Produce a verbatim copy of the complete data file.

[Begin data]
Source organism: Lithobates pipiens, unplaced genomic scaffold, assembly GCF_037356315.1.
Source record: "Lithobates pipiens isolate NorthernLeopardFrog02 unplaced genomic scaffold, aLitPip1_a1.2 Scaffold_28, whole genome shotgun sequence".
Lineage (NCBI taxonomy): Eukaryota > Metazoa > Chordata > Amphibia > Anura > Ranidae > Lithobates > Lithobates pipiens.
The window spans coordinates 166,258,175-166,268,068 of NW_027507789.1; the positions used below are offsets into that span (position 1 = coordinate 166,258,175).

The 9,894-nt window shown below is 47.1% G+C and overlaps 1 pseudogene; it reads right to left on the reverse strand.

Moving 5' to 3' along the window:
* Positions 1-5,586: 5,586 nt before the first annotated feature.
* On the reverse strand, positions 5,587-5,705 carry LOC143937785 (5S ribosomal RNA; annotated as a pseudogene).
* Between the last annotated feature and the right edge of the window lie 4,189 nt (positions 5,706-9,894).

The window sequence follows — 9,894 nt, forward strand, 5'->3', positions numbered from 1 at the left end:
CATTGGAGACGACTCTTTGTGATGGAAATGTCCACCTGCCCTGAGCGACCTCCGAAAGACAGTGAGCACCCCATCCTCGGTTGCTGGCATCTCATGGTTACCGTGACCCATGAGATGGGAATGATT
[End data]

Source organism: Lithobates pipiens, unplaced genomic scaffold, assembly GCF_037356315.1.
Source record: "Lithobates pipiens isolate NorthernLeopardFrog02 unplaced genomic scaffold, aLitPip1_a1.2 Scaffold_28, whole genome shotgun sequence".
Lineage (NCBI taxonomy): Eukaryota > Metazoa > Chordata > Amphibia > Anura > Ranidae > Lithobates > Lithobates pipiens.
The window spans coordinates 166,258,175-166,268,068 of NW_027507789.1; the positions used below are offsets into that span (position 1 = coordinate 166,258,175).

The 9,894-nt window shown below is 47.1% G+C and overlaps 1 pseudogene; it reads right to left on the reverse strand.

Moving 5' to 3' along the window:
* Positions 1-5,586: 5,586 nt before the first annotated feature.
* On the reverse strand, positions 5,587-5,705 carry LOC143937785 (5S ribosomal RNA; annotated as a pseudogene).
* Between the last annotated feature and the right edge of the window lie 4,189 nt (positions 5,706-9,894).

The window sequence follows — 9,894 nt, forward strand, 5'->3', positions numbered from 1 at the left end:
CATTGGAGACGACTCTTTGTGATGGAAATGTCCACCTGCCCTGAGCGACCTCCGAAAGACAGTGAGCACCCCATCCTCGGTTGCTGGCATCTCATGGTTACCGTGACCCATGAGATGGGAATGATT